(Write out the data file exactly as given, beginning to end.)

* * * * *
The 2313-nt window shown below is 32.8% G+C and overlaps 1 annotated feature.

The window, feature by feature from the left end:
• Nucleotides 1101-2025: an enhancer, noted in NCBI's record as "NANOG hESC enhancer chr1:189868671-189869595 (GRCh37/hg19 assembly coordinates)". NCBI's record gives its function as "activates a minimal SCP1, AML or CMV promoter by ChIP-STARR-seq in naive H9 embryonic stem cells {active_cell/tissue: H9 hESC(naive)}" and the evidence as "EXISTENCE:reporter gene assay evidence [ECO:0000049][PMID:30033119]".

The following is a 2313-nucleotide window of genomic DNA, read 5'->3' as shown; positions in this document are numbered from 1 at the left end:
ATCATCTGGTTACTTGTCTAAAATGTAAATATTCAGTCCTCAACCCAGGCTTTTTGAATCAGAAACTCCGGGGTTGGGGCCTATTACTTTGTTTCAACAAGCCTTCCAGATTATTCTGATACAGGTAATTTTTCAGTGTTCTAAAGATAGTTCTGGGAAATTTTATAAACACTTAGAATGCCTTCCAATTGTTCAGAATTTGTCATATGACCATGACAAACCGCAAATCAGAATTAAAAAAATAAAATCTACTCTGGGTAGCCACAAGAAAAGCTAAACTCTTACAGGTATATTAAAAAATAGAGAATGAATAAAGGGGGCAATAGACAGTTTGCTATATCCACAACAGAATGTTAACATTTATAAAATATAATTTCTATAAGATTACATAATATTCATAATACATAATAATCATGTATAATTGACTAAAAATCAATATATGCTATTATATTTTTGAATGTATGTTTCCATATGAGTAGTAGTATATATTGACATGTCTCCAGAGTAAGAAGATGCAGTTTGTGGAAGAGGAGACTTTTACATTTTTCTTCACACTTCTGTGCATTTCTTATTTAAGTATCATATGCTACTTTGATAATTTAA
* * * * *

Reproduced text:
The 2313-nt window shown below is 32.8% G+C and overlaps 1 annotated feature.

The window, feature by feature from the left end:
• Nucleotides 1101-2025: an enhancer, noted in NCBI's record as "NANOG hESC enhancer chr1:189868671-189869595 (GRCh37/hg19 assembly coordinates)". NCBI's record gives its function as "activates a minimal SCP1, AML or CMV promoter by ChIP-STARR-seq in naive H9 embryonic stem cells {active_cell/tissue: H9 hESC(naive)}" and the evidence as "EXISTENCE:reporter gene assay evidence [ECO:0000049][PMID:30033119]".

The following is a 2313-nucleotide window of genomic DNA, read 5'->3' as shown; positions in this document are numbered from 1 at the left end:
ATCATCTGGTTACTTGTCTAAAATGTAAATATTCAGTCCTCAACCCAGGCTTTTTGAATCAGAAACTCCGGGGTTGGGGCCTATTACTTTGTTTCAACAAGCCTTCCAGATTATTCTGATACAGGTAATTTTTCAGTGTTCTAAAGATAGTTCTGGGAAATTTTATAAACACTTAGAATGCCTTCCAATTGTTCAGAATTTGTCATATGACCATGACAAACCGCAAATCAGAATTAAAAAAATAAAATCTACTCTGGGTAGCCACAAGAAAAGCTAAACTCTTACAGGTATATTAAAAAATAGAGAATGAATAAAGGGGGCAATAGACAGTTTGCTATATCCACAACAGAATGTTAACATTTATAAAATATAATTTCTATAAGATTACATAATATTCATAATACATAATAATCATGTATAATTGACTAAAAATCAATATATGCTATTATATTTTTGAATGTATGTTTCCATATGAGTAGTAGTATATATTGACATGTCTCCAGAGTAAGAAGATGCAGTTTGTGGAAGAGGAGACTTTTACATTTTTCTTCACACTTCTGTGCATTTCTTATTTAAGTATCATATGCTACTTTGATAATTTAA